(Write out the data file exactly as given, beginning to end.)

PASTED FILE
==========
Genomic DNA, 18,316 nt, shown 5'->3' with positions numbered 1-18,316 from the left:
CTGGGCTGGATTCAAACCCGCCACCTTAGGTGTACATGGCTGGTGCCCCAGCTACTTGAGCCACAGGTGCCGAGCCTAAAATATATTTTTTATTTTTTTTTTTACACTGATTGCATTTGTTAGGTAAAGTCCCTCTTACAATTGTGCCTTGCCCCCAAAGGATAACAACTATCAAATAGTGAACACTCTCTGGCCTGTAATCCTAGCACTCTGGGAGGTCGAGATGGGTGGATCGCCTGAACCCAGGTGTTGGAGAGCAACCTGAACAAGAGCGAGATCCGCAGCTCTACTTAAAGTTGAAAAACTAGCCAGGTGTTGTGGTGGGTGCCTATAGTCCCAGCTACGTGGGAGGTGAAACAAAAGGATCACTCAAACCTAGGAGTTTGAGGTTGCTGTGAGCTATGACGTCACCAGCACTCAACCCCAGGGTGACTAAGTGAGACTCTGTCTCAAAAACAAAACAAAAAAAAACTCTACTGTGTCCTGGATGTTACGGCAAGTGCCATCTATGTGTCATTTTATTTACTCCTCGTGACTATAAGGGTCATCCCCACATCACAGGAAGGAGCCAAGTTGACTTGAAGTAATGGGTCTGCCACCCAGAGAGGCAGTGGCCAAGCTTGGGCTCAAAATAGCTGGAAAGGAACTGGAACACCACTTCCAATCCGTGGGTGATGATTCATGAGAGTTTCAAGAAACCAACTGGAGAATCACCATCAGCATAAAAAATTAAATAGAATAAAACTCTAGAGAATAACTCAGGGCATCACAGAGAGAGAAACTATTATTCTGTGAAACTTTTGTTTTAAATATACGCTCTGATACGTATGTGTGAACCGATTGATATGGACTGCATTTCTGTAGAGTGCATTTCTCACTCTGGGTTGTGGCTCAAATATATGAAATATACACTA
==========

Genomic DNA, 18,316 nt, shown 5'->3' with positions numbered 1-18,316 from the left:
CTGGGCTGGATTCAAACCCGCCACCTTAGGTGTACATGGCTGGTGCCCCAGCTACTTGAGCCACAGGTGCCGAGCCTAAAATATATTTTTTATTTTTTTTTTTACACTGATTGCATTTGTTAGGTAAAGTCCCTCTTACAATTGTGCCTTGCCCCCAAAGGATAACAACTATCAAATAGTGAACACTCTCTGGCCTGTAATCCTAGCACTCTGGGAGGTCGAGATGGGTGGATCGCCTGAACCCAGGTGTTGGAGAGCAACCTGAACAAGAGCGAGATCCGCAGCTCTACTTAAAGTTGAAAAACTAGCCAGGTGTTGTGGTGGGTGCCTATAGTCCCAGCTACGTGGGAGGTGAAACAAAAGGATCACTCAAACCTAGGAGTTTGAGGTTGCTGTGAGCTATGACGTCACCAGCACTCAACCCCAGGGTGACTAAGTGAGACTCTGTCTCAAAAACAAAACAAAAAAAAACTCTACTGTGTCCTGGATGTTACGGCAAGTGCCATCTATGTGTCATTTTATTTACTCCTCGTGACTATAAGGGTCATCCCCACATCACAGGAAGGAGCCAAGTTGACTTGAAGTAATGGGTCTGCCACCCAGAGAGGCAGTGGCCAAGCTTGGGCTCAAAATAGCTGGAAAGGAACTGGAACACCACTTCCAATCCGTGGGTGATGATTCATGAGAGTTTCAAGAAACCAACTGGAGAATCACCATCAGCATAAAAAATTAAATAGAATAAAACTCTAGAGAATAACTCAGGGCATCACAGAGAGAGAAACTATTATTCTGTGAAACTTTTGTTTTAAATATACGCTCTGATACGTATGTGTGAACCGATTGATATGGACTGCATTTCTGTAGAGTGCATTTCTCACTCTGGGTTGTGGCTCAAATATATGAAATATACACTA